Given the amount of wine competitions and people touting themselves as “professional wine judges” these days, it may seem to the general public that setting up such an endeavor takes little more than coming up with an entry price for wineries, tossing out a net to get some of these “expert judges”, and then everything else falls into place. And yes, this is exactly how it works… if you want to create a shitty little competition that no one takes seriously. But if actually wanting to do things seriously, the International Organisation of Vine and Wine (OIV) created a list of core non-binding standards back in 1994 that you can start to work with in order to create a proper and ideally, internationally-recognized wine competition.
It’s a 19-page document you can read here which was apparently last updated in July, 2009. All manner of items are covered within it and I know that many wine people take exception with some aspect or another. For instance, the scoring method has always driven me a bit crazy personally, but I adapt what I use personally to the competition at hand to make it work if said competition is set within the OIV bounds. But overall, this is a good set of guidelines for competitions across the board wanting to adhere to internationally-recognized standards.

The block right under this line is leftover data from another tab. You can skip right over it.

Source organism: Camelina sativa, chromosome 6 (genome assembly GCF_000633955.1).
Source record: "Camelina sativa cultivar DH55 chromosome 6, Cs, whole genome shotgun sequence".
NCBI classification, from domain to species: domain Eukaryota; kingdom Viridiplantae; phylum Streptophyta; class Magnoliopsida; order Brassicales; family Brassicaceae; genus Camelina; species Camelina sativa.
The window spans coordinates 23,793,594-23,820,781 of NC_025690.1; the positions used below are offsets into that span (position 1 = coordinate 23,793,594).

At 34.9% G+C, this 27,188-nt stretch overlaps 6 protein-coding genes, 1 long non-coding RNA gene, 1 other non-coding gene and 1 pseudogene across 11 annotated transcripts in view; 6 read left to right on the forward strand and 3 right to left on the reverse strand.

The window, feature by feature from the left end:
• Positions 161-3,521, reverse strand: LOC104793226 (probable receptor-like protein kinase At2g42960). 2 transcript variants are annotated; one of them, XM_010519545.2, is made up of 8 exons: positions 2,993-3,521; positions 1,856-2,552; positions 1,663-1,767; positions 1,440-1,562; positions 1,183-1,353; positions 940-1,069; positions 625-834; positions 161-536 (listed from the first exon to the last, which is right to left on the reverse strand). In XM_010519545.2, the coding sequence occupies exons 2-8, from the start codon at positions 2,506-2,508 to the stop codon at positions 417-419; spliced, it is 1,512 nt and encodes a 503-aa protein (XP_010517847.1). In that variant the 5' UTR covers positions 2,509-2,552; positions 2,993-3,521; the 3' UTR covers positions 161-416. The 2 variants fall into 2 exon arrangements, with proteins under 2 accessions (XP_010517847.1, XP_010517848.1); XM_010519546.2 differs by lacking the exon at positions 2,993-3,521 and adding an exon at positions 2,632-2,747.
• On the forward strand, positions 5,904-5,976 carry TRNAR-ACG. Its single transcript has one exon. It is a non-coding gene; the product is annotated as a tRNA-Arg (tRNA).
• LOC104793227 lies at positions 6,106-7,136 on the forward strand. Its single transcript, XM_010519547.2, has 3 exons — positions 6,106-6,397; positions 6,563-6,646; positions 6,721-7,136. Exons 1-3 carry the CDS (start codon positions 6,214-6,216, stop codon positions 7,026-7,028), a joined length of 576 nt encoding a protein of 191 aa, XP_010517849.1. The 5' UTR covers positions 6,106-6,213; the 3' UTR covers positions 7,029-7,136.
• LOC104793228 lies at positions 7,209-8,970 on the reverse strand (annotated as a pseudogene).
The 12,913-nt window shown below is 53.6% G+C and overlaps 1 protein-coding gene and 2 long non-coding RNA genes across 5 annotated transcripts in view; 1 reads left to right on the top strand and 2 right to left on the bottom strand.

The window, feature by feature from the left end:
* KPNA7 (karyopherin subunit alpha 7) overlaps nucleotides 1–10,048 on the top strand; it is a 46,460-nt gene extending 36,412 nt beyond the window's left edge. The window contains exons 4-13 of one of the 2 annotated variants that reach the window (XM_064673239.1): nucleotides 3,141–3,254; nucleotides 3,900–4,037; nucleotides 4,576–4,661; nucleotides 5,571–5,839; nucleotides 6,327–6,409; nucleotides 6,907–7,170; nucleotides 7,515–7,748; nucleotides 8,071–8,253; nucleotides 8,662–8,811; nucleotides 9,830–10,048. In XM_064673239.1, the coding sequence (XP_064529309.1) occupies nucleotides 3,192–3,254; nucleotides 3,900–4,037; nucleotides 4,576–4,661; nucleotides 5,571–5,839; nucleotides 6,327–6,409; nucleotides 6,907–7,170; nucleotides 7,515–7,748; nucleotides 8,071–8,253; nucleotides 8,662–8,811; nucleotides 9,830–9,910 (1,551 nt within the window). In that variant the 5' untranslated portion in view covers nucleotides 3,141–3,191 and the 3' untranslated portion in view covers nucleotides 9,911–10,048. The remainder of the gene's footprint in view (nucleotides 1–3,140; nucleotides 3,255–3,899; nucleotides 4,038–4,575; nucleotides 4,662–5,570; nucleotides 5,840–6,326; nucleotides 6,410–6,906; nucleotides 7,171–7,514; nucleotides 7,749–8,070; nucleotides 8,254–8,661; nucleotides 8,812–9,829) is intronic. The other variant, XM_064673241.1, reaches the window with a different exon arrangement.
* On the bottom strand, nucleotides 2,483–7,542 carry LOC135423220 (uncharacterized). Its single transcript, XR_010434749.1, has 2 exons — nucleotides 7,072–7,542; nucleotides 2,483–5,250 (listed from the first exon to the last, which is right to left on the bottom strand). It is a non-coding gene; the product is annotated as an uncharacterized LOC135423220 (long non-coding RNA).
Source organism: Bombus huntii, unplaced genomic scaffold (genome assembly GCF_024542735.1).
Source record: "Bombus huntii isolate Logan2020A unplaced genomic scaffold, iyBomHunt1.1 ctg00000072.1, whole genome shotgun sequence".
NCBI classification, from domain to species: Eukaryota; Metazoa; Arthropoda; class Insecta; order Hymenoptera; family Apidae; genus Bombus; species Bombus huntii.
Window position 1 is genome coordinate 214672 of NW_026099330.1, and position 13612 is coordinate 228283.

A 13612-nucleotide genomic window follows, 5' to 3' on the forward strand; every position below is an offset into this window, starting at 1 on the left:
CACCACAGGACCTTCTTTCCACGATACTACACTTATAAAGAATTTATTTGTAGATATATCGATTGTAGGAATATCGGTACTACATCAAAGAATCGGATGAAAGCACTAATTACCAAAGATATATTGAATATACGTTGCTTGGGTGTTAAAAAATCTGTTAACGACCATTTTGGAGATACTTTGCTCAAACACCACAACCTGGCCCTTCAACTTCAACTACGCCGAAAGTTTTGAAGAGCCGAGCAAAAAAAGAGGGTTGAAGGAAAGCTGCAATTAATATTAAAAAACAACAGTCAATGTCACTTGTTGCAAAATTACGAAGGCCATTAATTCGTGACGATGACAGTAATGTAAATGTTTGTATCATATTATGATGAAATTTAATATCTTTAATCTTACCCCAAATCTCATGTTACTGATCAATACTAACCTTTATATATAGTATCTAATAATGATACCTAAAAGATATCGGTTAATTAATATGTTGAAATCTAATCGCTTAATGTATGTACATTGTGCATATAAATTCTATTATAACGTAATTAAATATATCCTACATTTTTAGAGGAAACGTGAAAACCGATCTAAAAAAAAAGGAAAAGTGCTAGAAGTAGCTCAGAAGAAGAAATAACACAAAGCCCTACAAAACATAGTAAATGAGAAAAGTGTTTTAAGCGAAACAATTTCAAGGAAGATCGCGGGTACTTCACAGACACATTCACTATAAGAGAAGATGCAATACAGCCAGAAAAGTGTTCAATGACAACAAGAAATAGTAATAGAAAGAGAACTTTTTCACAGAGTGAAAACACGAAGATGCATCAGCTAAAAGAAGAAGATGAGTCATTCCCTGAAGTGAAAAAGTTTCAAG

The next time these guidelines come up for review, I’d like to offer a suggestion to add within the section about creating a judging a panel. In the link above, this is Article 7: Designation of Jurors. This article states, among other things, that it’s appropriate “to respect a great geographic dispersion in the origin of the jurors” and that “each jury shall be composed of 7 jurors, of which a maximum of three nationals may be from the organising country. In any case, the number of jurors can not be less than 5 of which a maximum of two nationals from the organising country”.
There are admittedly some aspects of Article 7 that are often not rigorously referenced such as “All the jurors shall have tasting technique skills and the majority of jurors shall be oenologists or persons with an equivalent diploma in the field of wine or spirituous beverages of vitivinicultural origin.” I’ve tasted with a good number of people with severely lacking wine training, especially in regards to wine flaws. But, it’s perhaps this item, “the number of jurors can not be less than 5 of which a maximum of two nationals from the organising country” that stands out the most for me.
There’s a great deal of emphasis put on having different viewpoints from different countries, presumably to avoid national biases and to have a balanced perspective or ideally, diversity. However, this misses a lack of balance in another more important regard: most jurors are men, and typically white. How is this still the case in 2019? These days there’s really no excuse for not including women or people of color as the wine trade has massively grown beyond the white male demographic both in terms of the drinking public as well as those in the trade and slowly but surely, those making the fine elixir. Even at the very respected competitions I’ve judged at, at most 1/3 of the jurors are women and other, smaller competitions have a great deal less.